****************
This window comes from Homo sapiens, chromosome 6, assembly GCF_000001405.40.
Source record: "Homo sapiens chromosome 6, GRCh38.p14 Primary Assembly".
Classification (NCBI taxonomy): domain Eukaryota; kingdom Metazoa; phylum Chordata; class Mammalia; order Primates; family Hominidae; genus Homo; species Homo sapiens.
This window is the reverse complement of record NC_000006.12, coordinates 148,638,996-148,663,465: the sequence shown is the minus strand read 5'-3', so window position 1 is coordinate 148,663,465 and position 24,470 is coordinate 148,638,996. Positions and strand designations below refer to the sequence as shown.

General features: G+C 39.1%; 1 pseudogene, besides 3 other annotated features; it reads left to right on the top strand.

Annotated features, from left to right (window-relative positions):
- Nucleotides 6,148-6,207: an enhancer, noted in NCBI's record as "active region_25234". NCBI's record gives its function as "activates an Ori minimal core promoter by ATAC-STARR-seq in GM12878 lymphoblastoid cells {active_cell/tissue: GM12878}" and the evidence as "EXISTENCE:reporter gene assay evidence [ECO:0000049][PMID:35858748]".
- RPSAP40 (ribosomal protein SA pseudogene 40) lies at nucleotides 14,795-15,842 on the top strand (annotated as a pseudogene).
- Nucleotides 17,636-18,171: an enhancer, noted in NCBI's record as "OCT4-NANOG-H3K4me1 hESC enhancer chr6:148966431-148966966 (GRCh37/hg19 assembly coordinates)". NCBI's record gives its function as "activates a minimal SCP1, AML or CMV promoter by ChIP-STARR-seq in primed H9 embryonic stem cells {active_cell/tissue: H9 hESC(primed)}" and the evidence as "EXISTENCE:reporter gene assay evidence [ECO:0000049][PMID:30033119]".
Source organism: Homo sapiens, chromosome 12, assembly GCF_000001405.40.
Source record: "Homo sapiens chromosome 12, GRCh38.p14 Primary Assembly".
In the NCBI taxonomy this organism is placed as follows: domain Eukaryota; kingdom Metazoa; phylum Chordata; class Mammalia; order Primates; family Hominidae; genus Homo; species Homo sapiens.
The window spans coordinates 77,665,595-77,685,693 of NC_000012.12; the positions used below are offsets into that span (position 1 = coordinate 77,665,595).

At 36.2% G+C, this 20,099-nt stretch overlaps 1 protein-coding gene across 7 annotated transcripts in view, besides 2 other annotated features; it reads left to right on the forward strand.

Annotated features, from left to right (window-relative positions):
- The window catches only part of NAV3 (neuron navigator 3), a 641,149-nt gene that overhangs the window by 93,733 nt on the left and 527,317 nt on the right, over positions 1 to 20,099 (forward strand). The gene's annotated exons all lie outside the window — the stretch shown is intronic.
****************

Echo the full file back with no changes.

This window comes from Homo sapiens, chromosome 6, assembly GCF_000001405.40.
Source record: "Homo sapiens chromosome 6, GRCh38.p14 Primary Assembly".
Classification (NCBI taxonomy): domain Eukaryota; kingdom Metazoa; phylum Chordata; class Mammalia; order Primates; family Hominidae; genus Homo; species Homo sapiens.
This window is the reverse complement of record NC_000006.12, coordinates 148,638,996-148,663,465: the sequence shown is the minus strand read 5'-3', so window position 1 is coordinate 148,663,465 and position 24,470 is coordinate 148,638,996. Positions and strand designations below refer to the sequence as shown.

General features: G+C 39.1%; 1 pseudogene, besides 3 other annotated features; it reads left to right on the top strand.

Annotated features, from left to right (window-relative positions):
- Nucleotides 6,148-6,207: an enhancer, noted in NCBI's record as "active region_25234". NCBI's record gives its function as "activates an Ori minimal core promoter by ATAC-STARR-seq in GM12878 lymphoblastoid cells {active_cell/tissue: GM12878}" and the evidence as "EXISTENCE:reporter gene assay evidence [ECO:0000049][PMID:35858748]".
- RPSAP40 (ribosomal protein SA pseudogene 40) lies at nucleotides 14,795-15,842 on the top strand (annotated as a pseudogene).
- Nucleotides 17,636-18,171: an enhancer, noted in NCBI's record as "OCT4-NANOG-H3K4me1 hESC enhancer chr6:148966431-148966966 (GRCh37/hg19 assembly coordinates)". NCBI's record gives its function as "activates a minimal SCP1, AML or CMV promoter by ChIP-STARR-seq in primed H9 embryonic stem cells {active_cell/tissue: H9 hESC(primed)}" and the evidence as "EXISTENCE:reporter gene assay evidence [ECO:0000049][PMID:30033119]".
Source organism: Homo sapiens, chromosome 12, assembly GCF_000001405.40.
Source record: "Homo sapiens chromosome 12, GRCh38.p14 Primary Assembly".
In the NCBI taxonomy this organism is placed as follows: domain Eukaryota; kingdom Metazoa; phylum Chordata; class Mammalia; order Primates; family Hominidae; genus Homo; species Homo sapiens.
The window spans coordinates 77,665,595-77,685,693 of NC_000012.12; the positions used below are offsets into that span (position 1 = coordinate 77,665,595).

At 36.2% G+C, this 20,099-nt stretch overlaps 1 protein-coding gene across 7 annotated transcripts in view, besides 2 other annotated features; it reads left to right on the forward strand.

Annotated features, from left to right (window-relative positions):
- The window catches only part of NAV3 (neuron navigator 3), a 641,149-nt gene that overhangs the window by 93,733 nt on the left and 527,317 nt on the right, over positions 1 to 20,099 (forward strand). The gene's annotated exons all lie outside the window — the stretch shown is intronic.